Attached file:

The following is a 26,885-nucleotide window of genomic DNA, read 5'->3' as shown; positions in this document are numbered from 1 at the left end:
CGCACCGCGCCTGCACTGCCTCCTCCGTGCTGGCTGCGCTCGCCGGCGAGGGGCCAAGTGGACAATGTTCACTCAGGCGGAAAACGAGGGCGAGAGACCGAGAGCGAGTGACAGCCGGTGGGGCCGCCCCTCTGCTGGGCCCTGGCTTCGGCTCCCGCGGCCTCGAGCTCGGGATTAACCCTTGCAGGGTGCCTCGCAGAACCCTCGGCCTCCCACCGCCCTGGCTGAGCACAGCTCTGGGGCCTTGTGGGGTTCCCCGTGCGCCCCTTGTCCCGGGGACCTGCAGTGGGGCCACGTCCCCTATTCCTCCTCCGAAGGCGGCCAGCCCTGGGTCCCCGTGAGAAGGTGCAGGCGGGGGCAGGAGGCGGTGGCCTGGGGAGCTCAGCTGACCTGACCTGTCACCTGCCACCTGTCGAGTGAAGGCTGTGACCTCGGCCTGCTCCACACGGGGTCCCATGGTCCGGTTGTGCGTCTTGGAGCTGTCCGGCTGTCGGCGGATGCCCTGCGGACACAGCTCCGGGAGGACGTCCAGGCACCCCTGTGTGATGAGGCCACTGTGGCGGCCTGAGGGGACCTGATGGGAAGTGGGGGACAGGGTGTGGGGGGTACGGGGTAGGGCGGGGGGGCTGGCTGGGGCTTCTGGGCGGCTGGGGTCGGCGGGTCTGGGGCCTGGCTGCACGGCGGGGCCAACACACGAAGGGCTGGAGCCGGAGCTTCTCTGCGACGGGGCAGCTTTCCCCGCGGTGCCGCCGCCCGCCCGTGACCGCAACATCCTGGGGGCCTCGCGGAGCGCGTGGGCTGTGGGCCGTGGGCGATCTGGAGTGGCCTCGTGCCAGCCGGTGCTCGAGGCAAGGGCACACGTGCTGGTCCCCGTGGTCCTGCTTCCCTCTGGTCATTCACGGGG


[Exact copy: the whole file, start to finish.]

The following is a 26,885-nucleotide window of genomic DNA, read 5'->3' as shown; positions in this document are numbered from 1 at the left end:
CGCACCGCGCCTGCACTGCCTCCTCCGTGCTGGCTGCGCTCGCCGGCGAGGGGCCAAGTGGACAATGTTCACTCAGGCGGAAAACGAGGGCGAGAGACCGAGAGCGAGTGACAGCCGGTGGGGCCGCCCCTCTGCTGGGCCCTGGCTTCGGCTCCCGCGGCCTCGAGCTCGGGATTAACCCTTGCAGGGTGCCTCGCAGAACCCTCGGCCTCCCACCGCCCTGGCTGAGCACAGCTCTGGGGCCTTGTGGGGTTCCCCGTGCGCCCCTTGTCCCGGGGACCTGCAGTGGGGCCACGTCCCCTATTCCTCCTCCGAAGGCGGCCAGCCCTGGGTCCCCGTGAGAAGGTGCAGGCGGGGGCAGGAGGCGGTGGCCTGGGGAGCTCAGCTGACCTGACCTGTCACCTGCCACCTGTCGAGTGAAGGCTGTGACCTCGGCCTGCTCCACACGGGGTCCCATGGTCCGGTTGTGCGTCTTGGAGCTGTCCGGCTGTCGGCGGATGCCCTGCGGACACAGCTCCGGGAGGACGTCCAGGCACCCCTGTGTGATGAGGCCACTGTGGCGGCCTGAGGGGACCTGATGGGAAGTGGGGGACAGGGTGTGGGGGGTACGGGGTAGGGCGGGGGGGCTGGCTGGGGCTTCTGGGCGGCTGGGGTCGGCGGGTCTGGGGCCTGGCTGCACGGCGGGGCCAACACACGAAGGGCTGGAGCCGGAGCTTCTCTGCGACGGGGCAGCTTTCCCCGCGGTGCCGCCGCCCGCCCGTGACCGCAACATCCTGGGGGCCTCGCGGAGCGCGTGGGCTGTGGGCCGTGGGCGATCTGGAGTGGCCTCGTGCCAGCCGGTGCTCGAGGCAAGGGCACACGTGCTGGTCCCCGTGGTCCTGCTTCCCTCTGGTCATTCACGGGG